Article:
Code of Virginia

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Code of Virginia
Title 13.1. Corporations
Chapter 9. Virginia Stock Corporation Act
9/17/2021

Article 3. Formation of Corporations.

§ 13.1-618. Incorporators.

One or more persons may act as the incorporator or incorporators of a corporation by signing and delivering articles of incorporation to the Commission for filing.

Code 1950, § 13.1-48; 1956, c. 428; 1968, c. 42; 1972, c. 606; 1985, c. 522; 2015, c. 623.

§ 13.1-619. Articles of incorporation.

A. The articles of incorporation shall set forth:

1. A corporate name for the corporation that satisfies the requirements of § 13.1-630;

2. The number of shares the corporation is authorized to issue;

3. If more than one class or series of shares is authorized, the number of authorized shares of each class or series and a distinguishing designation for each class or series; and

4. The address of the corporation's initial registered office (including both (i) the post-office address with street and number, if any, and (ii) the name of the city or county in which it is located), and the name of its initial registered agent at that office, and that the agent is either (i) an individual who is a resident of Virginia and either a director of the corporation or a member of the Virginia State Bar or (ii) a domestic or foreign stock or nonstock corporation, limited liability company, or registered limited liability partnership authorized to transact business in the Commonwealth.

B. The articles of incorporation may set forth:

1. The names and addresses of the individuals who are to serve as the initial directors;

2. Any provision defining or denying the preemptive right of shareholders to acquire unissued shares of the corporation;

3. Provisions not inconsistent with law regarding:

a. The purpose or purposes for which the corporation is organized;

b. The management of the business and regulation of the affairs of the corporation;

c. Defining, limiting, and regulating the powers of the corporation, its board of directors, and shareholders;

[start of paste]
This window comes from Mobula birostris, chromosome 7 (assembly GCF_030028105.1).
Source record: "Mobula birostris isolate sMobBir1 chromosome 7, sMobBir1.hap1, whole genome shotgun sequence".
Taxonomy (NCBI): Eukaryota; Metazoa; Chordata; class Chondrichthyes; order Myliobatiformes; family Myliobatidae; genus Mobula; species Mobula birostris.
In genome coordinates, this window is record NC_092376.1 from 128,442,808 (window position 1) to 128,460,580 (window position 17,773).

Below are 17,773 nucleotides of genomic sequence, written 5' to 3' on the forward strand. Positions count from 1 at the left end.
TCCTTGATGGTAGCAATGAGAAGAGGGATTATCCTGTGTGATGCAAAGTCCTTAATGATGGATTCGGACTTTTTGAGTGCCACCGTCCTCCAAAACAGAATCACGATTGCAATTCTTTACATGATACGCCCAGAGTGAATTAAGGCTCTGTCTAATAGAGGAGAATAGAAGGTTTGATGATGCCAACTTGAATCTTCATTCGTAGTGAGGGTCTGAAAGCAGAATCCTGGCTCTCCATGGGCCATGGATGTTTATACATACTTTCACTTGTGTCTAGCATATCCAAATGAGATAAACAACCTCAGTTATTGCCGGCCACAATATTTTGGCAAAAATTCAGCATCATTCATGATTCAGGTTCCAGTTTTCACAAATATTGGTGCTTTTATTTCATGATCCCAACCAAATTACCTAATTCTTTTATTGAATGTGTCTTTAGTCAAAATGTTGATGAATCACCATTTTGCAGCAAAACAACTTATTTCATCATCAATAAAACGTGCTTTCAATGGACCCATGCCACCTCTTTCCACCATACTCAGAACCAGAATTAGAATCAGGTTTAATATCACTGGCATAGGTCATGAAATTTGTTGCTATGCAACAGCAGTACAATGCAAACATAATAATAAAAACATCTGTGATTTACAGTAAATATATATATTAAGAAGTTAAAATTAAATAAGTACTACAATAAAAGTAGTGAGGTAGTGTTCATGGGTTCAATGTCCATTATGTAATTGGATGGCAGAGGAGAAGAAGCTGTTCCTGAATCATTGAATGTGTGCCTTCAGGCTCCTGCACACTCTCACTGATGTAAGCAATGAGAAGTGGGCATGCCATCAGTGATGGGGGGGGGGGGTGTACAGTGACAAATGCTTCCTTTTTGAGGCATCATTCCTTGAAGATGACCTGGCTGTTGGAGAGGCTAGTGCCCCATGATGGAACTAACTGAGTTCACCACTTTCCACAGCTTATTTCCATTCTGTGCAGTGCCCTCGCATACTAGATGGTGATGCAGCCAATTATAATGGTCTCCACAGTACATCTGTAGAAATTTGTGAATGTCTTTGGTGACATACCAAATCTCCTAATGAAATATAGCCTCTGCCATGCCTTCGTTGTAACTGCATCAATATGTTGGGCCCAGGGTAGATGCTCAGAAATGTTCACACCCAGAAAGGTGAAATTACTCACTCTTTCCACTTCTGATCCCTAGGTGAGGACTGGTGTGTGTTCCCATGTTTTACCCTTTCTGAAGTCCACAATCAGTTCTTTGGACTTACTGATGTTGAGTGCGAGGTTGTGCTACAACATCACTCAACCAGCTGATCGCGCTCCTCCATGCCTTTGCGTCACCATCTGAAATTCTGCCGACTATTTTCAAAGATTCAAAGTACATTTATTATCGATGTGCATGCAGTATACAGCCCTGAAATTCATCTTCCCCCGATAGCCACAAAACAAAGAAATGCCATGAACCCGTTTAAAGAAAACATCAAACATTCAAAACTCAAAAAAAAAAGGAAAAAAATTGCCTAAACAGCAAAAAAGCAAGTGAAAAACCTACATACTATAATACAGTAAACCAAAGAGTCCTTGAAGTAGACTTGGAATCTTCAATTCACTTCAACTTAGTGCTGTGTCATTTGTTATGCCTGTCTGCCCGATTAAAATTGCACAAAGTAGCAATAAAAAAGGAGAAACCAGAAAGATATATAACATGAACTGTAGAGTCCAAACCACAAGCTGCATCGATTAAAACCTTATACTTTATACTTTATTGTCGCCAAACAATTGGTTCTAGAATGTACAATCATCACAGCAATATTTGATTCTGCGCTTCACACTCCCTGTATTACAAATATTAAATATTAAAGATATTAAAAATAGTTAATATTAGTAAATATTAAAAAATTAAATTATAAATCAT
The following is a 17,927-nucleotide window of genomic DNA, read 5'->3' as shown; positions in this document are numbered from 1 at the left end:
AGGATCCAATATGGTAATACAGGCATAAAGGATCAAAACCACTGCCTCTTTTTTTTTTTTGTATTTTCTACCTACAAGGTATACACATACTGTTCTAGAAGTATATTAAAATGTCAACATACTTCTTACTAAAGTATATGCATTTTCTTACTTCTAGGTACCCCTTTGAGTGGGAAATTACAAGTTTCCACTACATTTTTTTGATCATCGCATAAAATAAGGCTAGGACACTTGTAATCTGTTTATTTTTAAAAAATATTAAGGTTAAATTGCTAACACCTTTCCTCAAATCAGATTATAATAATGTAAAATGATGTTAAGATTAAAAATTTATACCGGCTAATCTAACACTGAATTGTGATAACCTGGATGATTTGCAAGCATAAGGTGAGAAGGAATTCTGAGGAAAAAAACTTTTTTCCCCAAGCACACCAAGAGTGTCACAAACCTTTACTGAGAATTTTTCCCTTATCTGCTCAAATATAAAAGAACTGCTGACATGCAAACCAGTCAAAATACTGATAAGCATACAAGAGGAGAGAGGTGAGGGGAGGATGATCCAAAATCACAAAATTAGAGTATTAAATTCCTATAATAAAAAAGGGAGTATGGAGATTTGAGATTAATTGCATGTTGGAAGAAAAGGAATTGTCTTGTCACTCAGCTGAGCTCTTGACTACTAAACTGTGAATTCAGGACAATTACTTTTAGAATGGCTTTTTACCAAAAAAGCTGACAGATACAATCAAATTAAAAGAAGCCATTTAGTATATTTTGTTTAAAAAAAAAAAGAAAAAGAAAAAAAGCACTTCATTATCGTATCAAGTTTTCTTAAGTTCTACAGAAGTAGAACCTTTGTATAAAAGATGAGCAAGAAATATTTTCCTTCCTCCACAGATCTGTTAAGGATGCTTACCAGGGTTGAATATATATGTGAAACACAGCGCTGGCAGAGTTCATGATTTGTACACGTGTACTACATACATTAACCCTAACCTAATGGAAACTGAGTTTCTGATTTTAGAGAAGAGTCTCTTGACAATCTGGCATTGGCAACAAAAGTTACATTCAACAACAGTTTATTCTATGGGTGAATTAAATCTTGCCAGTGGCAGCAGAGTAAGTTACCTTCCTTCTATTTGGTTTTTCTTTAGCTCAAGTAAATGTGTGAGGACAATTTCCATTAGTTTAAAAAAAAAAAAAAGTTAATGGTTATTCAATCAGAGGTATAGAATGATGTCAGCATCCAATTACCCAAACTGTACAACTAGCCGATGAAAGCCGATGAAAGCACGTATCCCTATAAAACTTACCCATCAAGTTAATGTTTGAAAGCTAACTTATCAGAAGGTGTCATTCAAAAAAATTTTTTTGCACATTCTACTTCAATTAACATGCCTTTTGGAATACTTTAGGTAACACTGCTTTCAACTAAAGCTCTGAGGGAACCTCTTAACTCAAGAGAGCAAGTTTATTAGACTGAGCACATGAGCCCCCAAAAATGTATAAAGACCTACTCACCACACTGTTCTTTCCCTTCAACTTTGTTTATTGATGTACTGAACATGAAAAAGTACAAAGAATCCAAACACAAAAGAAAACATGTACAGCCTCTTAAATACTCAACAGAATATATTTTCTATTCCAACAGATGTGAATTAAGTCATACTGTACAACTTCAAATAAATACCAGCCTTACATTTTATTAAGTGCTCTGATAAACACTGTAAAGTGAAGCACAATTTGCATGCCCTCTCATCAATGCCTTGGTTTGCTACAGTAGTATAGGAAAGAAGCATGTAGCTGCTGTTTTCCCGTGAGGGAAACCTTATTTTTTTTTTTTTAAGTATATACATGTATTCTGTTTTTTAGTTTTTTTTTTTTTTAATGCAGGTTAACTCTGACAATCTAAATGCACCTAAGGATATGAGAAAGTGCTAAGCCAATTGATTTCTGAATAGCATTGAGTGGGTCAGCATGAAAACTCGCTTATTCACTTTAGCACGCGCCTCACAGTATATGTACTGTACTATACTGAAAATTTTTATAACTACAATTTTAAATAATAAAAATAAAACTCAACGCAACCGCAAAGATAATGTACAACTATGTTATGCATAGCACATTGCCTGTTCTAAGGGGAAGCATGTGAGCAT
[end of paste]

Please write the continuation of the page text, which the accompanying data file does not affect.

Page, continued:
d. A par value for authorized shares or classes or series of shares; or

e. Imposing interest holder liability on shareholders;

4. Any provision that under this chapter is required or permitted to be set forth in the bylaws; and

5. A provision limiting or eliminating any duty of a director or any other person to offer the corporation the right to have or participate in any, or one or more classes or categories of, business opportunities, before the pursuit or taking of the opportunity by the director or other person, provided that any application of such a provision to an officer or a related person of that officer (i) also requires approval of that application by the board of directors, subsequent to the effective date of the provision, by action of disinterested directors taken in compliance with the same procedures as are set forth in § 13.1-691, and (ii) may be limited by the approving action of the board of directors.

C. The articles of incorporation need not set forth any of the corporate powers enumerated in this chapter.

D. Provisions of the articles of incorporation may be made dependent upon facts objectively ascertainable outside the articles of incorporation in accordance with subsection L of § 13.1-604.

Code 1950, § 13.1-49; 1956, c. 428; 1958, c. 564; 1975, c. 500; 1985, c. 522; 1986, c. 622; 1993, c. 113; 2000, c. 162; 2001, cc. 517, 541; 2005, c. 765; 2019, c. 734.

§ 13.1-620. Special kinds of business.

A. If any corporation is to conduct the business of a bank or trust company, that shall be stated in the articles of incorporation and the corporation shall not have power to conduct other business except as may be related to or incidental to the banking or trust company business.

B. If any corporation is to conduct the business of an insurance company, that shall be stated in the articles of incorporation and the articles shall further set forth the class or classes of insurance the corporation proposes to undertake and the corporation shall not have power to conduct other business except as may be related to or incidental to the insurance business.